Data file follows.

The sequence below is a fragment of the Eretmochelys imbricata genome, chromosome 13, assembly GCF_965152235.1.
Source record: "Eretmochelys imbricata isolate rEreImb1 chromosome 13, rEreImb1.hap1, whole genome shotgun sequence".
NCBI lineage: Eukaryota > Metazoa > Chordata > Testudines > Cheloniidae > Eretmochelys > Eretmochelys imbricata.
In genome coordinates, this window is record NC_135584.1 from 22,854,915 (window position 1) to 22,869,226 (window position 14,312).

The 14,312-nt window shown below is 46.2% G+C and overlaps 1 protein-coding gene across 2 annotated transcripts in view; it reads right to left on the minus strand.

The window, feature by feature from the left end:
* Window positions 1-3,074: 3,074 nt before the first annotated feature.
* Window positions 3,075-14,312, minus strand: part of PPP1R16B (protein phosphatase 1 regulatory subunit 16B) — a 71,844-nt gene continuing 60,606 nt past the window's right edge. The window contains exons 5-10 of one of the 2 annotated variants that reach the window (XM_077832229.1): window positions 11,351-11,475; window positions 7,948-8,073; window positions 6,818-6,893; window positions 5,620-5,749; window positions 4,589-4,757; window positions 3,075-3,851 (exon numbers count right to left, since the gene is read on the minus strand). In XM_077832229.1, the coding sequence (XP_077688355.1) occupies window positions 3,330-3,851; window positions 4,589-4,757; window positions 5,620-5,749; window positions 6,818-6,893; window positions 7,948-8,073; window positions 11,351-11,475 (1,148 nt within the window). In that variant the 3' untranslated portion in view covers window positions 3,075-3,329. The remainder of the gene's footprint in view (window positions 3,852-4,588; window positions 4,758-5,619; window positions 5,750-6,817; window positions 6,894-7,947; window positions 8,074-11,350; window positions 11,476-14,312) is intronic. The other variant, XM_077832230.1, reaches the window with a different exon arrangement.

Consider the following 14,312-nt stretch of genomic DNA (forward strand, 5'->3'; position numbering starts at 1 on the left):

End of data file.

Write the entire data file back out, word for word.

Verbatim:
The sequence below is a fragment of the Eretmochelys imbricata genome, chromosome 13, assembly GCF_965152235.1.
Source record: "Eretmochelys imbricata isolate rEreImb1 chromosome 13, rEreImb1.hap1, whole genome shotgun sequence".
NCBI lineage: Eukaryota > Metazoa > Chordata > Testudines > Cheloniidae > Eretmochelys > Eretmochelys imbricata.
In genome coordinates, this window is record NC_135584.1 from 22,854,915 (window position 1) to 22,869,226 (window position 14,312).

The 14,312-nt window shown below is 46.2% G+C and overlaps 1 protein-coding gene across 2 annotated transcripts in view; it reads right to left on the minus strand.

The window, feature by feature from the left end:
* Window positions 1-3,074: 3,074 nt before the first annotated feature.
* Window positions 3,075-14,312, minus strand: part of PPP1R16B (protein phosphatase 1 regulatory subunit 16B) — a 71,844-nt gene continuing 60,606 nt past the window's right edge. The window contains exons 5-10 of one of the 2 annotated variants that reach the window (XM_077832229.1): window positions 11,351-11,475; window positions 7,948-8,073; window positions 6,818-6,893; window positions 5,620-5,749; window positions 4,589-4,757; window positions 3,075-3,851 (exon numbers count right to left, since the gene is read on the minus strand). In XM_077832229.1, the coding sequence (XP_077688355.1) occupies window positions 3,330-3,851; window positions 4,589-4,757; window positions 5,620-5,749; window positions 6,818-6,893; window positions 7,948-8,073; window positions 11,351-11,475 (1,148 nt within the window). In that variant the 3' untranslated portion in view covers window positions 3,075-3,329. The remainder of the gene's footprint in view (window positions 3,852-4,588; window positions 4,758-5,619; window positions 5,750-6,817; window positions 6,894-7,947; window positions 8,074-11,350; window positions 11,476-14,312) is intronic. The other variant, XM_077832230.1, reaches the window with a different exon arrangement.

Consider the following 14,312-nt stretch of genomic DNA (forward strand, 5'->3'; position numbering starts at 1 on the left):